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ARS Home » Pacific West Area » Riverside, California » Agricultural Water Efficiency and Salinity Research Unit » Research » Publications at this Location » Publication #367130

Research Project: Sustaining Irrigated Agriculture in an Era of Increasing Water Scarcity and Reduced Water Quality

Location: Agricultural Water Efficiency and Salinity Research Unit

Title: Groundwater recharge from drywells under constant head conditions

item SASIDHARAN, SALINI - University Of California
item Bradford, Scott
item ŠIMUNEK, JIRÍ - University Of California
item KRAEMER, STEPHEN - Us Environmental Protection Agency (EPA)

Submitted to: Journal of Hydrology
Publication Type: Peer Reviewed Journal
Publication Acceptance Date: 1/9/2020
Publication Date: 1/11/2020
Citation: Sasidharan, S., Bradford, S.A., Šimunek, J., Kraemer, S. 2020. Groundwater recharge from drywells under constant head conditions. Journal of Hydrology. 583.

Interpretive Summary: Drywells are increasingly used in the Southwest of the United States to capture stormwater and to enhance recharge to groundwater. However, little research has quantitatively determined the influence of variability in soil texture on recharge from drywells. A mathematical model was therefore used to investigate this issue over 365 days. Results demonstrate that the amount and rate of groundwater recharge from drywells is highly dependent on variability in soil textural properties because of its influence on water spreading, water storage, and the arrival time and location of recharge water. This information has important implications for monitoring and assess the risks of contaminants from drywells, and will be of interest to scientists, engineers, water districts, and government regulators that are interested in the use of drywells to sustainably manage groundwater supplies.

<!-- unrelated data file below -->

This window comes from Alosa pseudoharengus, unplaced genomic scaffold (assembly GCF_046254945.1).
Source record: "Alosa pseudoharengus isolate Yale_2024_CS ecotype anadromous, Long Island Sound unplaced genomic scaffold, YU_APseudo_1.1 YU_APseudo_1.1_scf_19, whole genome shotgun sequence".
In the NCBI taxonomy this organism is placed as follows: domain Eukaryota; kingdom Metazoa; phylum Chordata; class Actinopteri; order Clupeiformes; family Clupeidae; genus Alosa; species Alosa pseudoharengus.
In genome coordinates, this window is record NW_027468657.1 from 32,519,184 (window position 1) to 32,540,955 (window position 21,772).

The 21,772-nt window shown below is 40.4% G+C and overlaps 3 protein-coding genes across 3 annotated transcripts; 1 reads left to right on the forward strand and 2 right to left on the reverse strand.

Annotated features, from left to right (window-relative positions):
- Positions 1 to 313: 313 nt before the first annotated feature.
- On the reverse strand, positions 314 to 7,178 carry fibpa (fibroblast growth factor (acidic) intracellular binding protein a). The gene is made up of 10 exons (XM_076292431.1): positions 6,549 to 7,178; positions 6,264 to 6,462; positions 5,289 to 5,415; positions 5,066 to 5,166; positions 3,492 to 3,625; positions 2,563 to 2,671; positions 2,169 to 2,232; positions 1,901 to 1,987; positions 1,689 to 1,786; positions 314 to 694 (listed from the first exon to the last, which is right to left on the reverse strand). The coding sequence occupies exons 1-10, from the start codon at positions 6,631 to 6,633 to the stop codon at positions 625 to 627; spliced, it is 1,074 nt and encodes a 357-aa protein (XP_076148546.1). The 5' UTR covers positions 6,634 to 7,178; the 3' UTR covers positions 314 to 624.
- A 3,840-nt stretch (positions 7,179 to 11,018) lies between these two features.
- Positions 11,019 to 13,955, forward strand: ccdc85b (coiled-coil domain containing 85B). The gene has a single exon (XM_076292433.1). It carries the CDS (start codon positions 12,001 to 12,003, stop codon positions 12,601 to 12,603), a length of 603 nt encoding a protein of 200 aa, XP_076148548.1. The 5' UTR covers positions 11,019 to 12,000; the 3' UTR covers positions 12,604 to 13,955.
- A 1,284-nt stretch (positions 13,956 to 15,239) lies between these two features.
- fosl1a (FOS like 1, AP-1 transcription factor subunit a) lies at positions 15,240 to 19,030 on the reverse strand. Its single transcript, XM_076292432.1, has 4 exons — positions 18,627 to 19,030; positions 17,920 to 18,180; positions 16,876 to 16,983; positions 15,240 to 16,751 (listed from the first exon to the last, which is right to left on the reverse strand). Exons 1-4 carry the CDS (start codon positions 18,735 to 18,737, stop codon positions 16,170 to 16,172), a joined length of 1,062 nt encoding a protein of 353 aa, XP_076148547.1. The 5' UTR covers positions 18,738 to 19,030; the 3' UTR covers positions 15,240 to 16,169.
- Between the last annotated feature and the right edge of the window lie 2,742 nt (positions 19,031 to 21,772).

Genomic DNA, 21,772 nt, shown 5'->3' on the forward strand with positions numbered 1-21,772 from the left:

Technical Abstract: Drywells are widely used as managed aquifer recharge devices to capture stormwater runoff and recharge groundwater, but little research has examined the role of subsurface heterogeneity in hydraulic properties on drywell recharge efficiency. Numerical experiments were therefore conducted on a 2D-axisymmetric domain using the HYDRUS (2D/3D) software to systematically study the influence of various homogenous soil types and subsurface heterogeneity on recharge from drywells under constant head conditions. The mean cumulative infiltration (µI) and recharge (µR) volumes increased with an increase in the saturated hydraulic conductivity () for various homogeneous soils. Subsurface heterogeneity was described by generating ten stochastic realizations of soil hydraulic properties with selected standard deviation (s), and horizontal (X) and vertical (Z) correlation lengths. After 365 days, values of µI, µR, and the radius of the recharge area increased with s and X but decreased with Z. The value of µR was always smaller for a homogeneous than a heterogeneous domain. This indicates that recharge for a heterogeneous profile cannot be estimated with an equivalent homogeneous profile. The value of µR was always smaller than µI and correlations were highly non-linear due to vadose zone storage. Knowledge of only infiltration volume can, therefore, lead to misinterpretation of recharge efficiency, especially at earlier times. The arrival time of the wetting front at the bottom boundary (60 m) ranged from 21 to 317 days, with earlier times occurring for increasing s and Z. The corresponding first arrival location can be 0.1–44 m away from the bottom releasing point of a drywell in the horizontal direction, with greater distances occurring for increasing s and X. This knowledge is important to accurately assess drywell recharged performance, water quantity, and water quality.